Meet the Member Wes Bray
story by Lily Weinacht Wes Bray clinched his goal for his final season of high school rodeo, finishing in the top 20 in the nation […]
story by Lily Weinacht
“I like rodeo because it’s an independent sport—you have factors like your coaches and horses and travel, but it’s all you,” says Ellie Anderson. “You can’t blame anyone else for your mistakes, and it’s a very self-disciplined sport. When you succeed in it, it’s very rewarding.” The 17-year-old from Meeker, Colorado, is in the middle of her fourth season competing in the WHSRA in breakaway roping and team roping as a header. Her hard work was rewarded last summer when she finished second in the state in breakaway roping, sending her to the NHSFR for the second time. “My first run I broke out to be a 2.3 and my second run, I missed, but I love going to the National competition. It’s the best competition there is. I like how fast breakaway is,” she adds. “It’s super easy because it’s a reaction sport and not necessarily a thinking sport.”
Ellie started rodeoing when she was 10 or 11, a tradition passed down to her and her younger brother by their parents, Travis and Teresa Anderson. “My mom grew up in Minnesota and rodeoed all through high school and was the Minnesota High School Rodeo Queen, and my dad got to rodeo for a few years,” explains Ellie. “The Norell family—Dee and Vicky and their three daughters—have the arena where we practice, and we go there every night in the summer. Their girls are all married or in college and it’s just my brother and I coming over, but they keep it going just for us, and I’m very thankful. I look up to my dad because he’s a father and a coach at the same time. I’m one of those people who’s not afraid to take constructive criticism, and he’s been really helpful with that in my life.”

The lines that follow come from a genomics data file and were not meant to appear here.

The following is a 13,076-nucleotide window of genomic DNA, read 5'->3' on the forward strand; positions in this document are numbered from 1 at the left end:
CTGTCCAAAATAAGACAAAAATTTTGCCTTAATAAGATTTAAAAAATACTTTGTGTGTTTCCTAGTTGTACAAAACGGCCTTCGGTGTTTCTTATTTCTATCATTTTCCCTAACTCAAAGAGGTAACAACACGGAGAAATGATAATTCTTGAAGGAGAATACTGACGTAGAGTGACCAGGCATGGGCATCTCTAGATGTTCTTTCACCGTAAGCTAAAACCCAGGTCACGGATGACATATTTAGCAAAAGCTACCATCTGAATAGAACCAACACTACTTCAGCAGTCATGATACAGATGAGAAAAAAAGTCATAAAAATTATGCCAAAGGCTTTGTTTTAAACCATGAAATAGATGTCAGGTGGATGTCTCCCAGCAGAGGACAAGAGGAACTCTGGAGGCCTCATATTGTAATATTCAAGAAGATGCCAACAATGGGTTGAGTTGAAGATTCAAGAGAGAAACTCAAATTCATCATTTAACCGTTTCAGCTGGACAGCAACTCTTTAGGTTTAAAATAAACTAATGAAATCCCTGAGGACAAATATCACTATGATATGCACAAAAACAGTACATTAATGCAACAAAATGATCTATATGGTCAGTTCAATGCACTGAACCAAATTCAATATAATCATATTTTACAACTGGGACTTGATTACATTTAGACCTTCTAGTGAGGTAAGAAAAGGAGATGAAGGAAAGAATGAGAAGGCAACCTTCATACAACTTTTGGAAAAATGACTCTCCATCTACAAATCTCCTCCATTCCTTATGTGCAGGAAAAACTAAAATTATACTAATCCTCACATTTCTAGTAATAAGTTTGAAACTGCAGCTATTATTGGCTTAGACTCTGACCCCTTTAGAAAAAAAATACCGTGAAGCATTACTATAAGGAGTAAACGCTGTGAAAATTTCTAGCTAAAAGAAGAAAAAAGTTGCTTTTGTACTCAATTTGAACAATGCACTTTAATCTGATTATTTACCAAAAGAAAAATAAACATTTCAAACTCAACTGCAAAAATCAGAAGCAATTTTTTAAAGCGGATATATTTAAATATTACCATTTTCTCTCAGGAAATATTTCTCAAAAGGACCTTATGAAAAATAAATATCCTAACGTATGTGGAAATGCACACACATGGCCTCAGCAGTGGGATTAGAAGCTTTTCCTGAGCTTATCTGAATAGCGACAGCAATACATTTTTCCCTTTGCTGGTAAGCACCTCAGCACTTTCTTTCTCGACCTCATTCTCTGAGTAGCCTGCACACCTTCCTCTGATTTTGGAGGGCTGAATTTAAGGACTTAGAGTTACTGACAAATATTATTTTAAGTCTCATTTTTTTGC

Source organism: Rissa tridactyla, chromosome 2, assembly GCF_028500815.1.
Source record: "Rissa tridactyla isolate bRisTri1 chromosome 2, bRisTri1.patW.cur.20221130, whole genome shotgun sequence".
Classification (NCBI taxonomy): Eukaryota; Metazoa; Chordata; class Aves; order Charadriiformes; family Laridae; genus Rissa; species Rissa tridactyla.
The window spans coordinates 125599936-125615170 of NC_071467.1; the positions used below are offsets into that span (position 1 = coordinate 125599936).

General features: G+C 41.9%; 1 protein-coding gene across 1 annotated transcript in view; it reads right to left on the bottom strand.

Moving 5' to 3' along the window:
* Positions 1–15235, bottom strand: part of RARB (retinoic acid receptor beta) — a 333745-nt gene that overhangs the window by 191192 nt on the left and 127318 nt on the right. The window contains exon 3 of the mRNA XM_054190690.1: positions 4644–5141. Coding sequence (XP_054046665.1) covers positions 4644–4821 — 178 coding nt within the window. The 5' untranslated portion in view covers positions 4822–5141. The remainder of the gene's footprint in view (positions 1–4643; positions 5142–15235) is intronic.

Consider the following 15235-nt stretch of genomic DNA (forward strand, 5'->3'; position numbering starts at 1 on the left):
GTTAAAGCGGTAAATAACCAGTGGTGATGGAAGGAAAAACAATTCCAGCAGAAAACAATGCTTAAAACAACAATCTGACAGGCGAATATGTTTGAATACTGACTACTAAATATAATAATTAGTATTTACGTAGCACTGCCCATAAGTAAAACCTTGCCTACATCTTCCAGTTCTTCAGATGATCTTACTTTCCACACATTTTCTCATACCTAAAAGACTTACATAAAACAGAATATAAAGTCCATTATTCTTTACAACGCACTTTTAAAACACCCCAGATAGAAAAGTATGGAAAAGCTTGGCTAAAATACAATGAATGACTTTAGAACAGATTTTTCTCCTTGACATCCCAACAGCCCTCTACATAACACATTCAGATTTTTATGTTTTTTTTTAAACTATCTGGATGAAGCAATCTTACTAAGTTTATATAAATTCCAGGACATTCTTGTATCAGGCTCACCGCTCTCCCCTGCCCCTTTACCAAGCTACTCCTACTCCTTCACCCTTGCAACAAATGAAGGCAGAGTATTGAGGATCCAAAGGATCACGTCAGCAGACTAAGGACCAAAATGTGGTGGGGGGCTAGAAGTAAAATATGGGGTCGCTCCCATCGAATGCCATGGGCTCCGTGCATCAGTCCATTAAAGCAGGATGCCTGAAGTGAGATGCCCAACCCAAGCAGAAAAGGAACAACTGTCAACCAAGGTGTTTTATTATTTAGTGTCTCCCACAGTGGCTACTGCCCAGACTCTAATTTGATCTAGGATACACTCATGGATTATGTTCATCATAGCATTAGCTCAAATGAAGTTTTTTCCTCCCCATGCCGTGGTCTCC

Her main breakaway horse is a 13-year-old gelding named Dunny, who won state finals in breakaway roping with Ellie’s brother Lane in 2015. “I’ve been roping on him for about two years now and he’s a rockstar. He’s good at everything he does,” says Ellie. “This last spring he got crippled so I didn’t ride him at all, so I rode another horse, Jackie B. He’s come a long way in a couple of months—I breakawayed and team roped on him. Dunny looks pretty good and I’m hoping I’ll be able to take him again.” Ellie has several up-and-coming rope horses she hopes to have ready in time for college rodeo, and she and Lane also enjoy helping local ranchers with their cattle. Lane, 15, competes in the WHSRA in team roping, and he and Ellie rope together at home. They also have a brother Clay, 20, who is attending University of Montana Western.
A senior at Meeker High School, Ellie is working on college applications and scholarships, and has always enjoyed her agriculture classes. She is the school’s FFA chapter president and helps with organizing their events, along with assisting her Ag. teacher. “The reason I enjoy agriculture so much is because I think it has a really promising future and it’s a really important part of our lifestyles,” she says. “I’m planning on going to a two-year college and college rodeoing and figuring out what I want to do, and then I’ll finish my degree at a four-year university. My family and I usually jackpot through the winter, and in the summer we go to some CPRA rodeos.
“One of my biggest goals is to try to win state in breakaway roping this year. I could have had it last year, but I missed my short-round calf. It’s one of my most important goals for sure.”
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